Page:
On the other hand, beautiful initiatives have been carried out by LGBT+ Denmark’s partner organisations, their leaders and members of the LGBT+ community in general. For instance, an active LILO counselor in Kenya has started a fundraiser amongst her SoMe network and has, within 15 hours, raised almost 4000 kes for food relief. Several other organisations in LGBT+ Denmark’s countries of action are currently fundraising for their shelters, mostly for food packs.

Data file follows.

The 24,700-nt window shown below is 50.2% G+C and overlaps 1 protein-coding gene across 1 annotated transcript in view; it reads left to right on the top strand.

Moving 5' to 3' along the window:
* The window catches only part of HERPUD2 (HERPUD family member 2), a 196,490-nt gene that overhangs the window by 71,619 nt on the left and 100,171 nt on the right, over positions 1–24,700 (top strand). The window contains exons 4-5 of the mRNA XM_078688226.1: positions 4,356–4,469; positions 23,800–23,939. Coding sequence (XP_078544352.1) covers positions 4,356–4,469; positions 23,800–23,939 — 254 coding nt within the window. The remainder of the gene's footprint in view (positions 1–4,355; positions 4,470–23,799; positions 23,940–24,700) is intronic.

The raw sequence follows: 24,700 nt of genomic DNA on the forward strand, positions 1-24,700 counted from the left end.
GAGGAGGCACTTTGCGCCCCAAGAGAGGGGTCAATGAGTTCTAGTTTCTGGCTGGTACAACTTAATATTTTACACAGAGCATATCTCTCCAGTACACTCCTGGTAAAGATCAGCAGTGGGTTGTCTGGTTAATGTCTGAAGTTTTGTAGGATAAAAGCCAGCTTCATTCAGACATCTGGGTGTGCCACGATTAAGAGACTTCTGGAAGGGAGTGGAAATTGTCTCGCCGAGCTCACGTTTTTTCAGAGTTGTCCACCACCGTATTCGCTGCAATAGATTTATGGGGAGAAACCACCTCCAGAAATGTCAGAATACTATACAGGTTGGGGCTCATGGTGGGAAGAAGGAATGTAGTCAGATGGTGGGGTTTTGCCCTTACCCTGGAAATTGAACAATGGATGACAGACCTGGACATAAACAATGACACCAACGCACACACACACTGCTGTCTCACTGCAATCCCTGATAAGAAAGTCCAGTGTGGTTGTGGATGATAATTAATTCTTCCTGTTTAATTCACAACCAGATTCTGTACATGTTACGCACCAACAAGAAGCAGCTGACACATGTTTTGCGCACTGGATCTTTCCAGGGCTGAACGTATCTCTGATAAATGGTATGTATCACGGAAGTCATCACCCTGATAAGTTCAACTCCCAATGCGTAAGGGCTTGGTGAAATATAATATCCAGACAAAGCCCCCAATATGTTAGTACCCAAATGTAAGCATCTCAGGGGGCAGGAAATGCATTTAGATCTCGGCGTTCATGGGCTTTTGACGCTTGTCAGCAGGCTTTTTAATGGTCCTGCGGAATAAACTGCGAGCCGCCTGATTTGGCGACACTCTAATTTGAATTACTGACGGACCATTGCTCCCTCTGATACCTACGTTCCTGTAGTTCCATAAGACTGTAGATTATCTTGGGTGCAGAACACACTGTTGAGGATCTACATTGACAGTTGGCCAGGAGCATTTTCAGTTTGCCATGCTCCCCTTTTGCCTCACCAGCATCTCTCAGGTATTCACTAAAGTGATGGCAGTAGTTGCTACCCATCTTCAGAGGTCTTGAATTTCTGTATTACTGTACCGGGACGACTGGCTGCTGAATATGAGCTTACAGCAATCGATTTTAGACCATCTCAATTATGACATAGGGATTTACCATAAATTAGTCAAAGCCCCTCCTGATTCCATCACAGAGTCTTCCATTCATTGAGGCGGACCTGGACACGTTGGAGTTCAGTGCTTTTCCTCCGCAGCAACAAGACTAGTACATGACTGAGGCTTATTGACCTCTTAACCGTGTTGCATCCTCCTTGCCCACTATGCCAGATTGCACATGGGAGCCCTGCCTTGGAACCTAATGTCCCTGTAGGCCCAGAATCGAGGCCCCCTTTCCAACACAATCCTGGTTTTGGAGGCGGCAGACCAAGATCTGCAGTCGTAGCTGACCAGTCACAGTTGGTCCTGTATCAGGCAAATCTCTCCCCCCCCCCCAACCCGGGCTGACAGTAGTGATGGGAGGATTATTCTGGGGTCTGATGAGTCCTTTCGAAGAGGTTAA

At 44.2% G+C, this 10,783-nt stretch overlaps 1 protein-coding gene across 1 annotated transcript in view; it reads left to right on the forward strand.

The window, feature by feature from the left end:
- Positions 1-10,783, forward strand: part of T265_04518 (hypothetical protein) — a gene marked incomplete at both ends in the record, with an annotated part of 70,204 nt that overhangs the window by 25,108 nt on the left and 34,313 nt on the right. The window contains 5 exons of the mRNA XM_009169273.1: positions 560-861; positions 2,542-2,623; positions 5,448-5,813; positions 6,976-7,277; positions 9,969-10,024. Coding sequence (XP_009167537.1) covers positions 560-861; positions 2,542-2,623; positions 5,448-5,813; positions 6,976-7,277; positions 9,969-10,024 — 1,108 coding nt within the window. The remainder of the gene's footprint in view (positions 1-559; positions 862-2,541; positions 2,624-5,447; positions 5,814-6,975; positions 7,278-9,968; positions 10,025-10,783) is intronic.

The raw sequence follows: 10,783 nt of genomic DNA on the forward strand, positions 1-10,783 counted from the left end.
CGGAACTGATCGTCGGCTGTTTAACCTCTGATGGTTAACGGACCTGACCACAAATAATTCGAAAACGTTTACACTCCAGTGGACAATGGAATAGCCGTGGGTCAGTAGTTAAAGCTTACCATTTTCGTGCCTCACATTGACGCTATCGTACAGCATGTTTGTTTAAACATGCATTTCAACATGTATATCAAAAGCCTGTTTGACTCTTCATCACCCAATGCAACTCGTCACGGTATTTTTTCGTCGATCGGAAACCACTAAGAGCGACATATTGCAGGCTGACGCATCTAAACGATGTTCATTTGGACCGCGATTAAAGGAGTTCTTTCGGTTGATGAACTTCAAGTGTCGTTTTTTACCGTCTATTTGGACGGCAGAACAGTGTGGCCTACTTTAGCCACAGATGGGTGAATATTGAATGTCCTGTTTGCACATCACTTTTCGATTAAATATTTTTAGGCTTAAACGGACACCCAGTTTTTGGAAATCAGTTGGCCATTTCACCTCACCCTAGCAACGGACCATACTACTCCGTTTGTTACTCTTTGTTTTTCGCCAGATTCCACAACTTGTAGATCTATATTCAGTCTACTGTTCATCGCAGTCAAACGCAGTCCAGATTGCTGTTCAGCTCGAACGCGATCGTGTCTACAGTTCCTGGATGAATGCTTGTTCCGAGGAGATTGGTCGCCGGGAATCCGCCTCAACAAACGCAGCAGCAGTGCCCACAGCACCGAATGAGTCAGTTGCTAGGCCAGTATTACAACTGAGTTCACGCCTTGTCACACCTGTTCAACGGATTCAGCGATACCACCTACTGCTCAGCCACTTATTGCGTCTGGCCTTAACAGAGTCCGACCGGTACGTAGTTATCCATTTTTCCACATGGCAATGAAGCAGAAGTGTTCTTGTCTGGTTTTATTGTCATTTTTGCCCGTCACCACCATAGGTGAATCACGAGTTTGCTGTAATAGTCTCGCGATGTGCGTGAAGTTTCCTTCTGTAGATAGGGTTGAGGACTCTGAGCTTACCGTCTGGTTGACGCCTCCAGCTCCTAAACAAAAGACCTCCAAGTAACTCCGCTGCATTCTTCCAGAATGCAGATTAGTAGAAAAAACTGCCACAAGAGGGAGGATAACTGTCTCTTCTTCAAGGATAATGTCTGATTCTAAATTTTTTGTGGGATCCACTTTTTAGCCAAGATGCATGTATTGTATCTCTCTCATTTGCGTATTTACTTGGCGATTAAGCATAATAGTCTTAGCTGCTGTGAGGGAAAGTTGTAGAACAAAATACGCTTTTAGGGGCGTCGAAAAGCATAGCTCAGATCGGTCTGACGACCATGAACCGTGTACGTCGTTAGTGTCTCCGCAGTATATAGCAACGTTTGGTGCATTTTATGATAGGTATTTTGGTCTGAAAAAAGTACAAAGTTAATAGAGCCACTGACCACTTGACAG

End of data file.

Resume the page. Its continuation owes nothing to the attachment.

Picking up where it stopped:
In the North African Region, hatred is exploding since there is no governmental support provided for communities, while state LGBT+-phobia is performed. A recent movement of online hate and outing of LGBT+ people in Morocco brought attention to the fragility of community rights and security in a period in which all the attention is given to Covid-19. Other actions not directly targeted against LGBT+ communities are actually heavily and specifically impacting them. For example, in Tunisia, limited access to sexual health has a direct impact on communities who often need permanent access to specific and adapted sexual healthcare. In parallel, in the country, arrests and police controls have tremendously increased, which reinforces discriminatory and violent systems against LGBT+ communities. More broadly, the lockdown measures in the regions have also multiplied the cases of domestic violence from which LGBT+ communities are particularly victims. As most people from the LGBT+ community are students who spend the majority of the year away from toxic households, worked day to day jobs such as call centers, and lived independently from their families, because of the pandemic they no longer hold these jobs nor go to school and are obliged to return to queerphobic living situations and homes. Many members of the community are also self-employed freelancers whom this situation is affecting gravely. Unable to seek refuge from domestic violence through school or work, communities do not have safe spaces they can access to escape daily abuse. The number of homelessness, unemployment or health precarity have also been intensely raised.